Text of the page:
IT in an age of austerity
While it’s not been that long since computers were still viewed as ‘luxuries’ and IT budgets were among the first casualties of belt-tightening measures, computer systems are now at the core of most organisations, an inextricable foundation of all business communications, operational processes and data management.
Nevertheless, the high level of dependency on computer systems shouldn’t make IT spending sacrosanct, and in an era of restricted funding and budgets, we still need to carefully assess and rethink all aspects of IT expenditure and investment in order to make best use of available resources.
Here are a few strategies for managing your IT budget in the new ‘age of austerity’.
Start with thorough auditing
Before making any decisions, it’s always best to gather as much information about your current computer systems setup and needs as possible. To do this, make sure you take up the offer of any audits included in your current IT support contract. If your current service contract doesn’t allow for a review, it may well be worth a few hours’ investment of support time to get one carried out.
In addition, many IT support companies will offer an initial audit free of charge if they sense an opportunity to win your business. Take advantage of this opportunity to get a fresh perspective on your systems: the more information and different ideas you are able to gather, the better it will be when it comes to selecting cost-saving solutions for the future.
Key areas to focus on in any review include:
- whether your current IT expenditure is being directed towards short-term expediency or longer term benefits;
- whether your IT systems and plans are fully aligned with organisational strategy;
- whether purchasing is being driven by price alone or an assessment of total cost of ownership (TCO); and
- whether new technologies have emerged that can help achieve organisational goals as well as save money.
Switch to the cloud and software as a service
In planning and developing their IT infrastructure, most third sector organisations are still reflexing today in terms of having a local network built around an onsite server. The procurement, installation and maintenance of onsite servers are far and away the biggest computer expense for these organisations, so it’s not surprising that one of the main ways of saving money on IT costs these days is to eliminate the local server and migrate to ‘cloud services’, hosted software as a service applications.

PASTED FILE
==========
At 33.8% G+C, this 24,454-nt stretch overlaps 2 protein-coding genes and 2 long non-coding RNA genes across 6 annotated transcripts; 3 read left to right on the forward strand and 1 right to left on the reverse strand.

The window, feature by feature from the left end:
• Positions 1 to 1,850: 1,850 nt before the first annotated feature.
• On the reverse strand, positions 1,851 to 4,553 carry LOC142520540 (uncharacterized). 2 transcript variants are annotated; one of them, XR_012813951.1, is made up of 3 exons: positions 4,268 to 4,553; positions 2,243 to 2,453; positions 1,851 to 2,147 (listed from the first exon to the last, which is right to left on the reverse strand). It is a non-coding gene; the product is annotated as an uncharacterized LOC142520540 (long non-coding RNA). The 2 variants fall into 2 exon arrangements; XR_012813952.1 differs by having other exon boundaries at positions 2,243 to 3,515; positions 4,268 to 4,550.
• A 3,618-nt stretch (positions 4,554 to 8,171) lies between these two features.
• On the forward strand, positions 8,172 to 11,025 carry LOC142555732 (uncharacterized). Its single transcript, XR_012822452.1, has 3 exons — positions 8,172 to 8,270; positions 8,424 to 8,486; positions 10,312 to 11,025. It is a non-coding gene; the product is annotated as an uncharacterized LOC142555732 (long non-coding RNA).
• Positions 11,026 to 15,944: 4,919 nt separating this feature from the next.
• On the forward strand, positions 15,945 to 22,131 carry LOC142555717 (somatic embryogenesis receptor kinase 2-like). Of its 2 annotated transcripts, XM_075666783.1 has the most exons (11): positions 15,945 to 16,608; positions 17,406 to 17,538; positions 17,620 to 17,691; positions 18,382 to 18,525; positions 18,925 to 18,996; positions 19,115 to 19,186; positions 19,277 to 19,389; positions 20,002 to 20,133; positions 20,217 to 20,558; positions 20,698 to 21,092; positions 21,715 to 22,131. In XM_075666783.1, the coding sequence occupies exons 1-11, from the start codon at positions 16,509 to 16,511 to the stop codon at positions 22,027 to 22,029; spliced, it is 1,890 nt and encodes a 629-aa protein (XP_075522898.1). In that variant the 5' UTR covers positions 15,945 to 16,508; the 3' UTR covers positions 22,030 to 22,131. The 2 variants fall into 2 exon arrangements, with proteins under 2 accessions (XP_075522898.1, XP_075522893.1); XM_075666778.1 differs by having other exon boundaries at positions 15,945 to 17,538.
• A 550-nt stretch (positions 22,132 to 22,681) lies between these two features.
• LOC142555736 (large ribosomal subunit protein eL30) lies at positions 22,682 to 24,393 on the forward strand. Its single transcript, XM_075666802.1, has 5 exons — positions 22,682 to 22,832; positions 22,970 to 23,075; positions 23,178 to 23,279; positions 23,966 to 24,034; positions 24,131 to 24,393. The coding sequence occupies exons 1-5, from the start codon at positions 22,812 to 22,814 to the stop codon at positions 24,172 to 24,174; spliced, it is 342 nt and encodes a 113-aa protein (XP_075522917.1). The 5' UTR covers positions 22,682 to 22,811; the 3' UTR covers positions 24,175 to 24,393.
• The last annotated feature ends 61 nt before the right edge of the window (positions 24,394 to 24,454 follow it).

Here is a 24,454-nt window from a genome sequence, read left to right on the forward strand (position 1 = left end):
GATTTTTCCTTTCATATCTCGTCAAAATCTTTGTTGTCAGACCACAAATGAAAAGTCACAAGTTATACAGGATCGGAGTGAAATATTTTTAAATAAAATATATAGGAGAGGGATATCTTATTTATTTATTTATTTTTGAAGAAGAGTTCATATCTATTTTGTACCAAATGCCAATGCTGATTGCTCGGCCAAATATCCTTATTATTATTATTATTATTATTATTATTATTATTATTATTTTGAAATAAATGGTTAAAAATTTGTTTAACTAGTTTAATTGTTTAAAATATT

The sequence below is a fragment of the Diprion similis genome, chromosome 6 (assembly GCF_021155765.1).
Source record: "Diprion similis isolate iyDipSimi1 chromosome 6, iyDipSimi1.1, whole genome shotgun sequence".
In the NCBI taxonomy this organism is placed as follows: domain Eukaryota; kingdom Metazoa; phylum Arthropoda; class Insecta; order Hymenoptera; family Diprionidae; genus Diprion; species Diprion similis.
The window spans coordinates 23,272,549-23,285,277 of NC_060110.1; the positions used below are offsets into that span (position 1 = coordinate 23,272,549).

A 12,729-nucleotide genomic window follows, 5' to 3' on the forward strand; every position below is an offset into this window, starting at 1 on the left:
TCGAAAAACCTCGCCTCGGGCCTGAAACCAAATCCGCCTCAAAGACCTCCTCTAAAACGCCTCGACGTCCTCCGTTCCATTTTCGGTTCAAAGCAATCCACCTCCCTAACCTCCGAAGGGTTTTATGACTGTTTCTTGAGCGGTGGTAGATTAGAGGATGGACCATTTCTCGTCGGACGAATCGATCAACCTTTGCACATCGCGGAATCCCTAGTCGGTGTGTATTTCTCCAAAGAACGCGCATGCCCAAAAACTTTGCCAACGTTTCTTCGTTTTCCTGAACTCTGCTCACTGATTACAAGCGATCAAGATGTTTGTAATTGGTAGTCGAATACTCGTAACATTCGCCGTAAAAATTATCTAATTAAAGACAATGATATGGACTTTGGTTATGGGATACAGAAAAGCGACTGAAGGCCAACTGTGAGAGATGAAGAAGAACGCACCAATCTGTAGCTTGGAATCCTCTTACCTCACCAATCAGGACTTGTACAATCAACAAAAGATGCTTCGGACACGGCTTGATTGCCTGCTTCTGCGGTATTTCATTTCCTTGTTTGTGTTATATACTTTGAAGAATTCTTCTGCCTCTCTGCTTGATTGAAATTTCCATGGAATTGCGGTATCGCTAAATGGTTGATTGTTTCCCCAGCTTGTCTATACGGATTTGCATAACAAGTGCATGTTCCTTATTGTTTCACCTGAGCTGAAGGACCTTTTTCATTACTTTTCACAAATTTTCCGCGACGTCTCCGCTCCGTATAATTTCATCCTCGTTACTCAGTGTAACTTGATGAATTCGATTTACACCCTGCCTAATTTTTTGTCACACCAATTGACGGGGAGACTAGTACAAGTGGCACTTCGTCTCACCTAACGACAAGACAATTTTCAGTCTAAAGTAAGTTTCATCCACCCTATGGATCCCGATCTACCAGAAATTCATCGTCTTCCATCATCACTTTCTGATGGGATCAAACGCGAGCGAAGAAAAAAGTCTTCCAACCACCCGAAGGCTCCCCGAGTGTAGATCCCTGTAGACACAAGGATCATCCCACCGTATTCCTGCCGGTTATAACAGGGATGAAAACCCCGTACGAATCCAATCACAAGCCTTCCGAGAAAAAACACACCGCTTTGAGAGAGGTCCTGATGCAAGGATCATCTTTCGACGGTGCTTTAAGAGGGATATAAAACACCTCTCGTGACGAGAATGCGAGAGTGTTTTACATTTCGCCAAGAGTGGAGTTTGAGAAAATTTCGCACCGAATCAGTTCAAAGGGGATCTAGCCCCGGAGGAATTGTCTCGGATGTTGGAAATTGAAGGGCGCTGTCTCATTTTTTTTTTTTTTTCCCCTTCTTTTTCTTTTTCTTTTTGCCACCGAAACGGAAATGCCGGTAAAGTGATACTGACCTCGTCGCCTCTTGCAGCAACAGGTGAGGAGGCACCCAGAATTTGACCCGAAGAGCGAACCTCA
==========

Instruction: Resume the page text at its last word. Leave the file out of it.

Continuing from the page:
Instead of installing and maintaining an Exchange server for your organisation’s mail and groupware needs, consider switching to a hosted service like Google Apps, which offers all the same email and collaboration functionality but at a fraction of the cost and with increased flexibility, including better compatibility with mobile devices and the needs of remote workers.
Project management and constituent or customer resource management (CRM) systems are also ideal candidates for switching online and there are a variety of options available, including several specifically tailored to third sector organisations.
Even file storage, the core knowledge base of your organisation, can be securely hosted online, not only saving money but also simplifying backups, remote document access and collaborative working with partner organisations.
Does everyone need a PC?
The ‘standard model’ for IT deployment not only envisages a central onsite network server, but also issues every employee with their own PC or laptop. But consider how the average work week unfolds and how much time is actually spent by each person at a desk-based computer generating new documents, and you soon realise that most people these days are far more mobile, reading emails and documents out of the office, in meetings or otherwise on the go.
Some organisations have recognised that it makes more sense to deploy a smaller number of shared use workspaces with PCs for the ‘heavy lifting’ of content creation while equipping most staff with mobile or tablet devices like iPads for communication and content consumption. Such a flexible arrangement can also save money on office costs as it frees people up to work remotely and on the move, and no longer requires allocating expensive office space for every member of staff.
Using IT investment to lower overall costs
In reviewing your organisation’s budget, consider that there may be an argument for actually increasing IT spending in some areas to make overall savings.
An example of this could be investing in a new IP-based phone system that integrates into your network, simplifying communications workflow and reporting. Or using the opportunity afforded by investing in a new hosted CRM system to do a comprehensive review of all business processes and streamlining them for increased quality and efficiency.
Another way of ‘spending to save’ involves building capacity and lowering dependency on external support, such as investing in a modern content-managed website that allows your staff to update it themselves, as well as tying in with new social networking and other communications tools that could save your organisation money on print and other traditional marketing communications methods.
Whatever your strategy and IT needs, the key thing is not to view the changes imposed by the economic climate as a threat, but rather as an opportunity for reviewing existing systems and using new technologies to further your overall strategy as well as wisely managing limited budgets.